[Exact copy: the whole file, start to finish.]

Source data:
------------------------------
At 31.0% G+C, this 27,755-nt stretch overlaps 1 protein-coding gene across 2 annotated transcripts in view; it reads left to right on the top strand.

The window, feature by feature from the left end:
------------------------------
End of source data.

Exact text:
At 31.0% G+C, this 27,755-nt stretch overlaps 1 protein-coding gene across 2 annotated transcripts in view; it reads left to right on the top strand.

The window, feature by feature from the left end: